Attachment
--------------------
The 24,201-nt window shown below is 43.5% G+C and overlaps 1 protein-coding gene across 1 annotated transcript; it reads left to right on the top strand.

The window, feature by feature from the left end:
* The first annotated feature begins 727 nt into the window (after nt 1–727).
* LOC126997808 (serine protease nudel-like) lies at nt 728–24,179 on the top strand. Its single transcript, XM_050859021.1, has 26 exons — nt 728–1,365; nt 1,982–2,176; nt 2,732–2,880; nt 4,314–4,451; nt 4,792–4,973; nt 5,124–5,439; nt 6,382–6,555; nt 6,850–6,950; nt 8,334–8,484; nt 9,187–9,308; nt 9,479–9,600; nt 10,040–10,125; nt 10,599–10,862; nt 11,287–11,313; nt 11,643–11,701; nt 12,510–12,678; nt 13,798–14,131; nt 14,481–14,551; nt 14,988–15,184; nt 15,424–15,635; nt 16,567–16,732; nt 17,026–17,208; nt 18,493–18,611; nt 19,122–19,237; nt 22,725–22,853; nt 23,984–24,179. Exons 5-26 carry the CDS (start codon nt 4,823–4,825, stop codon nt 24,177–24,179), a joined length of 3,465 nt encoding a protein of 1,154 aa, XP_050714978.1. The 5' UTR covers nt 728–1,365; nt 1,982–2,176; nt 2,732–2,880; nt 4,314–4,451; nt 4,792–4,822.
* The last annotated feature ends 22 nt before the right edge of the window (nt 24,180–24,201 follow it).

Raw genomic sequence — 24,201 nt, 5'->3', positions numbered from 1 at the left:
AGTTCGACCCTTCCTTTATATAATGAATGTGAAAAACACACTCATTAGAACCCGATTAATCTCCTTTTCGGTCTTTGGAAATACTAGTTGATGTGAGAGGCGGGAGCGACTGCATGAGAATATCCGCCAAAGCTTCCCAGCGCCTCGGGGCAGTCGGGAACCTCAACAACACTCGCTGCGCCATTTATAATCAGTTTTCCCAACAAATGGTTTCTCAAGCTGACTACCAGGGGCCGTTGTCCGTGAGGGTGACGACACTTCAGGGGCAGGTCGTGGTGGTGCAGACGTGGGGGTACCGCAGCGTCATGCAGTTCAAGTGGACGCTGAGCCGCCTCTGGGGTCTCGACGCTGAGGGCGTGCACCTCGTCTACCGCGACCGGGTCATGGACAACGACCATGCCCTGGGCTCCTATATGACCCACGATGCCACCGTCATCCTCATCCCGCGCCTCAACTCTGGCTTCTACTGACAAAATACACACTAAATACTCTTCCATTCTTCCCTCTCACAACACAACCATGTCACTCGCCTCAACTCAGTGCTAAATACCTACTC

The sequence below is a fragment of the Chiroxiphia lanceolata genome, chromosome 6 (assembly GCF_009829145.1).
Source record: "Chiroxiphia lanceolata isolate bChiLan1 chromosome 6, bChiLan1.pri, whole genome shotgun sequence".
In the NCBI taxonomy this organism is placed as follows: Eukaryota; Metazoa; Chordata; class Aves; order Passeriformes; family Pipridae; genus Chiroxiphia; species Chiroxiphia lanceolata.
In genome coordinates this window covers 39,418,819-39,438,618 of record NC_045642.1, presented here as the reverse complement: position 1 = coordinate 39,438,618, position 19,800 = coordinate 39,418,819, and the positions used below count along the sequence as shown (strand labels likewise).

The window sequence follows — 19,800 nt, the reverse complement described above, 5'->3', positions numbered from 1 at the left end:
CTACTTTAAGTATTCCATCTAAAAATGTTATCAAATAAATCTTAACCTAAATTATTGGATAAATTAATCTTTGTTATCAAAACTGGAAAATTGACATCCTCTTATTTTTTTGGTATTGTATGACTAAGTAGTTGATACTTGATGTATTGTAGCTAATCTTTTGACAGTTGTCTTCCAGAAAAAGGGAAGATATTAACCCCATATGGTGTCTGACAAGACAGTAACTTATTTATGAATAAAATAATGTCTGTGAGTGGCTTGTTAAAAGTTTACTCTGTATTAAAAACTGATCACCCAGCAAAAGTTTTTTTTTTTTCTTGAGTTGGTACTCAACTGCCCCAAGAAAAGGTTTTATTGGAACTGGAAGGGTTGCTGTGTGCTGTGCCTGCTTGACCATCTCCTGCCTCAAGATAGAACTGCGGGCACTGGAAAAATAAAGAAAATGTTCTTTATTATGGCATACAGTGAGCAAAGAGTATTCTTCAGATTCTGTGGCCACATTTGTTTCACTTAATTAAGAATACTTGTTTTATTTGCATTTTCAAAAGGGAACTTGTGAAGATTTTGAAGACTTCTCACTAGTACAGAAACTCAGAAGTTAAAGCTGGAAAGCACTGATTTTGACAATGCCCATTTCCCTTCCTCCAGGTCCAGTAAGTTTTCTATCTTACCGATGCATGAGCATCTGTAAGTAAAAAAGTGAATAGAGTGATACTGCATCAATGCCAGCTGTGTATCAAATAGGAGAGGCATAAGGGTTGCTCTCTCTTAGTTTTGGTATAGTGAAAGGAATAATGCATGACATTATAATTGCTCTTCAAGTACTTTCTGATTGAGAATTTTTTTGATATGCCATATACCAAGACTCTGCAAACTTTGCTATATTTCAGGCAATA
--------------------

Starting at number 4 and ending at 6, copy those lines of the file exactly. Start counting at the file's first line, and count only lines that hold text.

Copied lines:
* LOC126997808 (serine protease nudel-like) lies at nt 728–24,179 on the top strand. Its single transcript, XM_050859021.1, has 26 exons — nt 728–1,365; nt 1,982–2,176; nt 2,732–2,880; nt 4,314–4,451; nt 4,792–4,973; nt 5,124–5,439; nt 6,382–6,555; nt 6,850–6,950; nt 8,334–8,484; nt 9,187–9,308; nt 9,479–9,600; nt 10,040–10,125; nt 10,599–10,862; nt 11,287–11,313; nt 11,643–11,701; nt 12,510–12,678; nt 13,798–14,131; nt 14,481–14,551; nt 14,988–15,184; nt 15,424–15,635; nt 16,567–16,732; nt 17,026–17,208; nt 18,493–18,611; nt 19,122–19,237; nt 22,725–22,853; nt 23,984–24,179. Exons 5-26 carry the CDS (start codon nt 4,823–4,825, stop codon nt 24,177–24,179), a joined length of 3,465 nt encoding a protein of 1,154 aa, XP_050714978.1. The 5' UTR covers nt 728–1,365; nt 1,982–2,176; nt 2,732–2,880; nt 4,314–4,451; nt 4,792–4,822.
* The last annotated feature ends 22 nt before the right edge of the window (nt 24,180–24,201 follow it).

Raw genomic sequence — 24,201 nt, 5'->3', positions numbered from 1 at the left: